A US Federal judge is faced with deciding whether to lift Boeing’s immunity from criminal prosecution related to two 737 Max crashes that killed 346 people.

That is according to the attorney for crash victims, who yesterday succeeded in having Boeing ordered to federal court in Texas on 26 January for arraignment on criminal charges.

“The judge has not ruled one way or the other on the immunity provision in the [deferred prosecution agreement],” Paul Cassell, who represents victims of the crashes, tells FlightGlobal.

Ethiopian 737 Max crash scene

Source: Mulugeta Ayene/AP/Shutterstock

Wreckage from the Ethiopian Airlines Boeing 737 Max 8 that crashed after take-off in March 2019

“Right now [Boeing] has immunity,” he adds. ”We have motions challenging that.”

Cassell says federal judge Reed O’Connor with US District Court of the Northern District of Texas could rule at any time whether to lift that immunity. The ruling could come next week during the arraignment.

Boeing declines to comment about the case. The US court did not respond to a request for comment.

Boeing had in January 2021 settled criminal charges with the US Department of Justice related to charges that it defrauded the Federal Aviation Administration as part of the agency’s certification of the 737 Max.

With the settlement, Boeing agreed to financial penalties totalling $2.5 billion in exchange for immunity from criminal prosecution.

But Cassell filed a motion asking the judge to order Boeing be arraigned anyway, arguing that victims’ families were wrongfully shut out of the settlement negotiations. In court papers, he also said the judge should next whether Boeing’s immunity should be “rescinded”.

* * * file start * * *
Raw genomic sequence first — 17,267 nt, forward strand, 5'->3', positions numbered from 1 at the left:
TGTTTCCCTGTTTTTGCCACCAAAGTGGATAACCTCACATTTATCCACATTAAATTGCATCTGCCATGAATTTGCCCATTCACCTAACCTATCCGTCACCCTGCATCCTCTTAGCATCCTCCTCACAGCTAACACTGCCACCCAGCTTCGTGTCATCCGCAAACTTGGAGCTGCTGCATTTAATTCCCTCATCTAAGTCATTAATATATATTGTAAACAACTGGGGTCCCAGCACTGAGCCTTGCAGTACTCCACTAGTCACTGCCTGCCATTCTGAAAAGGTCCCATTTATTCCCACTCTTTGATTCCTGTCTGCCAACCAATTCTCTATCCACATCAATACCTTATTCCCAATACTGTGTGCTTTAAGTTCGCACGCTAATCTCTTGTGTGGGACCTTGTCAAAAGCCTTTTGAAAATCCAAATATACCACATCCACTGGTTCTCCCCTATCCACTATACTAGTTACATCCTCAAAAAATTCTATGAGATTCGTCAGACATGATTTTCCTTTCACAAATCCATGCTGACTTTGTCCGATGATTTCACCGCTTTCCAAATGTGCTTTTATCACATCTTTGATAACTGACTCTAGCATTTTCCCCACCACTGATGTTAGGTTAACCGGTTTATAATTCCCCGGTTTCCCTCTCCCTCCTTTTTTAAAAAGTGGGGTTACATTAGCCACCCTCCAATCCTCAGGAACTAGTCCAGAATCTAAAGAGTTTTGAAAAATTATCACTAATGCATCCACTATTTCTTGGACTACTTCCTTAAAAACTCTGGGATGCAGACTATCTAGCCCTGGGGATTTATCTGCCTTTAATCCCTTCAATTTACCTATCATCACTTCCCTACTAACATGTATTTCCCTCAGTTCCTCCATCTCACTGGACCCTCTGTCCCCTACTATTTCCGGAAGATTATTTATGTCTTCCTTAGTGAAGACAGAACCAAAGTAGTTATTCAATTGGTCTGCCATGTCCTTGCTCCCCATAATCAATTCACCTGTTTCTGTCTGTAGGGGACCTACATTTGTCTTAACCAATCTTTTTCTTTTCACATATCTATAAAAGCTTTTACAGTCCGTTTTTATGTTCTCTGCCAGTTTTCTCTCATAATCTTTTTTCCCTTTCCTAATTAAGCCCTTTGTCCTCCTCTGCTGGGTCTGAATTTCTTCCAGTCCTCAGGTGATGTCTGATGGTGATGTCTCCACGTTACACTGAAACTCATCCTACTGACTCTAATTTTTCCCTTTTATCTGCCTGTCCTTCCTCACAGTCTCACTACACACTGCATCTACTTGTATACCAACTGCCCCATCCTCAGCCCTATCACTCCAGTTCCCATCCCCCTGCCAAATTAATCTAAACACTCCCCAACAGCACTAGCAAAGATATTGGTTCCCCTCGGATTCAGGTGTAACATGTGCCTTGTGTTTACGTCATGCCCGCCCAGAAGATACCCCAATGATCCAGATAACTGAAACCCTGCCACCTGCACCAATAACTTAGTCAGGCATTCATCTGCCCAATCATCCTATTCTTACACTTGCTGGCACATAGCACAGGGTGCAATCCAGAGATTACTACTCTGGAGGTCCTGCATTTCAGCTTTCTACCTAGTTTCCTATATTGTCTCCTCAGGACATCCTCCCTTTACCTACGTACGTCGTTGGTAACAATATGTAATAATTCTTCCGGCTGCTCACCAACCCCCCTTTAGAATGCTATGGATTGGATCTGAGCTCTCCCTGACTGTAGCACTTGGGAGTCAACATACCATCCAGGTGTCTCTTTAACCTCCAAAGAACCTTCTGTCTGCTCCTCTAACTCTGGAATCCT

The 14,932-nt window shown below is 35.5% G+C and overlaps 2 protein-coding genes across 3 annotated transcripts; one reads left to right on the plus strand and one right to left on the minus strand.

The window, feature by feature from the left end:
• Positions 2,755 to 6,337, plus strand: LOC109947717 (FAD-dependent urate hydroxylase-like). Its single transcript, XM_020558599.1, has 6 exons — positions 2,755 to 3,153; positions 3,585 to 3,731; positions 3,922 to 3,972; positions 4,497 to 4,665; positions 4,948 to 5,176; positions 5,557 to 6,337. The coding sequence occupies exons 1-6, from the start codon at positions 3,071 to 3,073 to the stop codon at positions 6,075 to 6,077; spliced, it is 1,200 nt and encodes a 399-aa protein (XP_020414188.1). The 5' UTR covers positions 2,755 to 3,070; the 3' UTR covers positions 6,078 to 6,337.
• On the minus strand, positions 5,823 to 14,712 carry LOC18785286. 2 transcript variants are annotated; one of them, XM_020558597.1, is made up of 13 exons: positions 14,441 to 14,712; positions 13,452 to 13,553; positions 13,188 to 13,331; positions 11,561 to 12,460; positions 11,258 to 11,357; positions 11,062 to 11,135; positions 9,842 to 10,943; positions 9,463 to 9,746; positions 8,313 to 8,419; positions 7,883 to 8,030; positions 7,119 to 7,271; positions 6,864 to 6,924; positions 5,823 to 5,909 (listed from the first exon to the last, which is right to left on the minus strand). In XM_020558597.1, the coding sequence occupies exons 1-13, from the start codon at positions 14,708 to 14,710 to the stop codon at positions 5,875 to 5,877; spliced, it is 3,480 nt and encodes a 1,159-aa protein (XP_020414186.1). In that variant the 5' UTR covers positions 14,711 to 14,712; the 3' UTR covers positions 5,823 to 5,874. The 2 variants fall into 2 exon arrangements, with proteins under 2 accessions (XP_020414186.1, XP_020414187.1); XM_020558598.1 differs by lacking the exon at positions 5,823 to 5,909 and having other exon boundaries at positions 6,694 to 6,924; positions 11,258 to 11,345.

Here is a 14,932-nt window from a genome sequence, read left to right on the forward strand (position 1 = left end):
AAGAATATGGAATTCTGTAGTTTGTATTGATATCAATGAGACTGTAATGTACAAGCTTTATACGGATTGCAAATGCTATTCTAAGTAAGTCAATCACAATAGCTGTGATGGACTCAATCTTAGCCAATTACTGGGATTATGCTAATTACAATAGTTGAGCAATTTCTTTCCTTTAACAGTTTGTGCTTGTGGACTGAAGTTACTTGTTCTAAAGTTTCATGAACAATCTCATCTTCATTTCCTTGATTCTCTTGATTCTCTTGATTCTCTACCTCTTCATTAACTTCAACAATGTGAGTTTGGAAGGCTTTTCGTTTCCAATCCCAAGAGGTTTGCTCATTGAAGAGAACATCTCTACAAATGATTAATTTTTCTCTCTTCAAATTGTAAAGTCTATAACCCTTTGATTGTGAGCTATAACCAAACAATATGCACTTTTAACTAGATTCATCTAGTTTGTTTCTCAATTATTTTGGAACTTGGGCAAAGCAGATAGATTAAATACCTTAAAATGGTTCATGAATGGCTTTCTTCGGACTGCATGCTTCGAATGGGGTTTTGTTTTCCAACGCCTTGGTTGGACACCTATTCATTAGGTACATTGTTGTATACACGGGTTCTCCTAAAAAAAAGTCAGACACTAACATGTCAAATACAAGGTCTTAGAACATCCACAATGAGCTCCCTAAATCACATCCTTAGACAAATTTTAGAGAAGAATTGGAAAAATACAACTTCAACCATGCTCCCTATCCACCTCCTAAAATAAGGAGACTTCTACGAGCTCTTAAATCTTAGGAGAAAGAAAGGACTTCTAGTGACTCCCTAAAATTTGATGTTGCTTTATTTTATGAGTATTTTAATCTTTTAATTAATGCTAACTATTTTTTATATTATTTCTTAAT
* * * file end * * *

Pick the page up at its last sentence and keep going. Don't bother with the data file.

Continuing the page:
On 19 January, judge O’Connor with US District Court for the Northern District of Texas agreed to the arraignment, ordering Boeing to appear on 26 January.

Arraignments involve criminal charges being read to defendants in court. Defendants also have an opportunity to plead guilty or not guilty, and relatives of the 737 Max crash victims will have a chance to speak.

“It’s not immediately clear to me how Boeing in good faith can say its not guilty,” says Cassell.

That is because, he notes, Boeing already admitted the wrongdoing in its settlement.

Indeed, in an attachment to the settlement, the DOJ laid out details about how Boeing allegedly “defrauded” the FAA by concealing information about the Max’s Maneuvering Characteristics Augmentation System – the system that contributed to both Max crashes.

The settlement itself – signed by top officials including chief executive David Calhoun – specifies that Boeing “admits” that the “allegations… are true and accurate”.